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Tuesday, July 17, 2007

State signals its open to retail medical clinics

By Liz Kowalczyk, Globe Staff

State public health officials are moving to allow medical clinics to open in retail stores, but are delaying a decision on whether to let CVS Corp. open 20 to 30 "MinuteClinics" in the Boston area.

The state announced today that it will propose new regulations by Aug. 8 to permit the operation of "limited scope" medical clinics. But the plan postpones the Department of Public Health's decision about whether to allow CVS to open primary care clinics in its pharmacies, beginning in Weymouth. CVS had hoped to open its first clinics this fall, but the start date could be delayed because the company will have to reapply under the new regulations.

The company indicated in a statement today that it would reapply.

Still, the announcement indicates that Massachusetts health officials are open to allowing retail medical clinics -- and other types of smaller clinics run by community health centers or hospitals -- to help ease emergency room overcrowding, provide better access to basic medical care, and as a convenience to consumers.

"What we believe is that there is enough evidence that the provision of limited clinical services in what might be called non-traditional settings has benefit that is worthy of consideration," said public health commissioner John Auerbach.

Retail medical clinics are taking off nationally, with about 400 in drugstores, discount chains, and supermarkets in other states.

At MinuteClinics in other states, nurse practitioners and physician assistants typically spend about 15 minutes with a patient, treating 20 or so common conditions, such as bladder infections, strep throat, and poison ivy, giving pregnancy tests and vaccines, removing stitches, and writing prescriptions. The clinics usually charge $59 a visit, and CVS officials said they are negotiating with Massachusetts health insurers to cover their members' visits.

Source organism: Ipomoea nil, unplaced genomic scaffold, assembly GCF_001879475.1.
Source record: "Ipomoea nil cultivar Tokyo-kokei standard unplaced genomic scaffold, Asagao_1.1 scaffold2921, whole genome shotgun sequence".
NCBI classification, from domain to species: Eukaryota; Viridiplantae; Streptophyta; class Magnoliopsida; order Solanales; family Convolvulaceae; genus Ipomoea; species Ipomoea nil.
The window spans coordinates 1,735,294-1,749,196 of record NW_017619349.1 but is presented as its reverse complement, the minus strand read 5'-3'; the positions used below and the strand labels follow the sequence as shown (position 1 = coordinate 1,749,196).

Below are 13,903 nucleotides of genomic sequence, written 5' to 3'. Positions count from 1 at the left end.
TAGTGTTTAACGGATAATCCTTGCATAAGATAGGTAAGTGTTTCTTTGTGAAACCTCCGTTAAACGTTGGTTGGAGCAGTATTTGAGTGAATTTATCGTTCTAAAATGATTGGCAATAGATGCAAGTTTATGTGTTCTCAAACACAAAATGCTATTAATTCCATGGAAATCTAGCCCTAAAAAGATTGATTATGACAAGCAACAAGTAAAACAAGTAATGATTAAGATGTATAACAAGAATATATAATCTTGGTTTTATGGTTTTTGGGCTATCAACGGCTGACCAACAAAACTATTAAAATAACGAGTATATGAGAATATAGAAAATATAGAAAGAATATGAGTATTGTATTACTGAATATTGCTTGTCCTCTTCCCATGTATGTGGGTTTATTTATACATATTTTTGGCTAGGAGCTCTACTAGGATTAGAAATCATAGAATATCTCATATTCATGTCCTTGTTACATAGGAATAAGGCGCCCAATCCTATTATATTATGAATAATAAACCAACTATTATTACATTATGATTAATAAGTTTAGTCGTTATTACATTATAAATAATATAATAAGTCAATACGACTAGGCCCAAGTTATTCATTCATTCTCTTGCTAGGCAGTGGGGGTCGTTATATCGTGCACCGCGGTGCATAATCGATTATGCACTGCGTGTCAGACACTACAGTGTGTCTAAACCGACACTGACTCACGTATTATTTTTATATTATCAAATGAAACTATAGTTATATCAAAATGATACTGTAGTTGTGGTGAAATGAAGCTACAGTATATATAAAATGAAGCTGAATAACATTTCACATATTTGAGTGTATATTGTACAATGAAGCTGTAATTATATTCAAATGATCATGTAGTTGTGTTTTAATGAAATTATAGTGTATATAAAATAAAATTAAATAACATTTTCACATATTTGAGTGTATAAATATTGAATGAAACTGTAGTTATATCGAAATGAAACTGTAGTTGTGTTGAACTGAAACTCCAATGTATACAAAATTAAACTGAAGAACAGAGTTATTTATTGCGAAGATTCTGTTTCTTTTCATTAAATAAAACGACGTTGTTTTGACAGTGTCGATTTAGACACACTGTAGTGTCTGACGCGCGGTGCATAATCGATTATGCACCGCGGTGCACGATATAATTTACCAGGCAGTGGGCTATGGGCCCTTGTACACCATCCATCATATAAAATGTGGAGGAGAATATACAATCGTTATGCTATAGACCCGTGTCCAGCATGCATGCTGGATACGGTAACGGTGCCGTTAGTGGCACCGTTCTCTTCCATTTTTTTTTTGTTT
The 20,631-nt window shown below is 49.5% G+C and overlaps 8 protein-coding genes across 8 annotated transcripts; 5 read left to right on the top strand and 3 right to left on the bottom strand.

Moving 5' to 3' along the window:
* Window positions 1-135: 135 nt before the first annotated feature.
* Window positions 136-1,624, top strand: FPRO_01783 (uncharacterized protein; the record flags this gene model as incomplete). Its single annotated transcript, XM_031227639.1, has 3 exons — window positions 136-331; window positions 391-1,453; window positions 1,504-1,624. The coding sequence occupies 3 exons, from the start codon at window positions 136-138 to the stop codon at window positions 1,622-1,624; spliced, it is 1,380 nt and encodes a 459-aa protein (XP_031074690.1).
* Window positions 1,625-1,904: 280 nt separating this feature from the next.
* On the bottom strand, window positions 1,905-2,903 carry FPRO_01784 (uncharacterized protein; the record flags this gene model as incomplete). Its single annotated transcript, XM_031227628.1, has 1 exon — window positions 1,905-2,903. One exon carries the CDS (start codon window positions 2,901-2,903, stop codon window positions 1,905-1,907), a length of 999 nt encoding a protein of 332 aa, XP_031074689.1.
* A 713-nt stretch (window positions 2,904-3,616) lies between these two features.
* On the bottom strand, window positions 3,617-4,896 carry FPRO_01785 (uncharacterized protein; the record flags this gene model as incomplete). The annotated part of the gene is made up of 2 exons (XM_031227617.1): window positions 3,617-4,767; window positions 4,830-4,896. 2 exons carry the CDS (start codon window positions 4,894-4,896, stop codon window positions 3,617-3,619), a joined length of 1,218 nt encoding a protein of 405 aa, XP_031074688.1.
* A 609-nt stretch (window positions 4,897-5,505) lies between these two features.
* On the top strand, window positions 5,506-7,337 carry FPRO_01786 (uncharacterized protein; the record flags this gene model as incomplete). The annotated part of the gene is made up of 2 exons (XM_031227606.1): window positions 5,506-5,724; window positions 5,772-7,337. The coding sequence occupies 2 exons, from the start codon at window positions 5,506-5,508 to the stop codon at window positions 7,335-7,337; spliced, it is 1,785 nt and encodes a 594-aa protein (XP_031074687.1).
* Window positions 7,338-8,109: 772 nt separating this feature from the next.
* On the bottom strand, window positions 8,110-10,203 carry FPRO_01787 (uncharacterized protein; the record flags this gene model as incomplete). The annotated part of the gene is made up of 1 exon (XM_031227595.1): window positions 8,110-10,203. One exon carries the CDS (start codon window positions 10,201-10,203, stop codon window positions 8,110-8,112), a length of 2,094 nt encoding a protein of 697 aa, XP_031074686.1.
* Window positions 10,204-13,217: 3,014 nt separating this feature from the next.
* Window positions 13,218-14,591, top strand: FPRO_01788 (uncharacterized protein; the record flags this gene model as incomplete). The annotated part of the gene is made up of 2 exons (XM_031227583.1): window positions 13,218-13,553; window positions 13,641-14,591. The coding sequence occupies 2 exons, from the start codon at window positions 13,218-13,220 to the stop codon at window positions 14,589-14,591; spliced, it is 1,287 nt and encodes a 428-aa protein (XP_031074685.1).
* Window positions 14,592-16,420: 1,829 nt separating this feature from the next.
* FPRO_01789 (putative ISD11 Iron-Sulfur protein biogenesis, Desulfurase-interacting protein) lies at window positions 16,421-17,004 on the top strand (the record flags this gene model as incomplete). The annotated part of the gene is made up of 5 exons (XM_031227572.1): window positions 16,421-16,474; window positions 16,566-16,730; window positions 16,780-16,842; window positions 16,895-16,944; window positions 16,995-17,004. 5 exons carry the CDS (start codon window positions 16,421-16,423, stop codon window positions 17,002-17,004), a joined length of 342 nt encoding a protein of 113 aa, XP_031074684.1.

The average wait is 20 minutes, company officials said, and MinuteClinics don't require appointments and have evening and weekend hours. Their motto: "You're sick. We're quick!"

In its application, CVS asked the health department to waive some of the state's current requirements for licensing clinics. For example, none of the conditions treated at MinuteClinics require blood tests, so the company does not believe it should have to comply with requirements for blood collection equipment and facilities.

But groups representing doctors, hospitals and community health centers had objected to giving CVS special consideration, and called for a public hearing on the proposal. They also had raised concerns about how patient safety and infection control would be monitored in the clinics. Today, the groups praised the health department for deciding to propose uniform rules that apply to all applicants and to hold a public hearing, probably sometime in the fall.

Auerbach said that, rather than granting numerous waivers to CVS, issuing new regulations would make the requirements clear to any entity that wants to apply to operate a limited-service clinic. For example, he said, a community health center could apply to open a satellite clinic in a homeless shelter.

James Hunt, president of the Massachusetts League of Community Health Centers, said he would encourage members to apply. But he said the organization remains opposed to retail clinics because they "fragment care," encouraging people to get treatment outside their regular doctor's office or health center, which are most familiar with their medical history.

The new regulations could include provisions requiring medical clinics to report a patient's visit quickly to the patient's regular doctor, Auerbach said.

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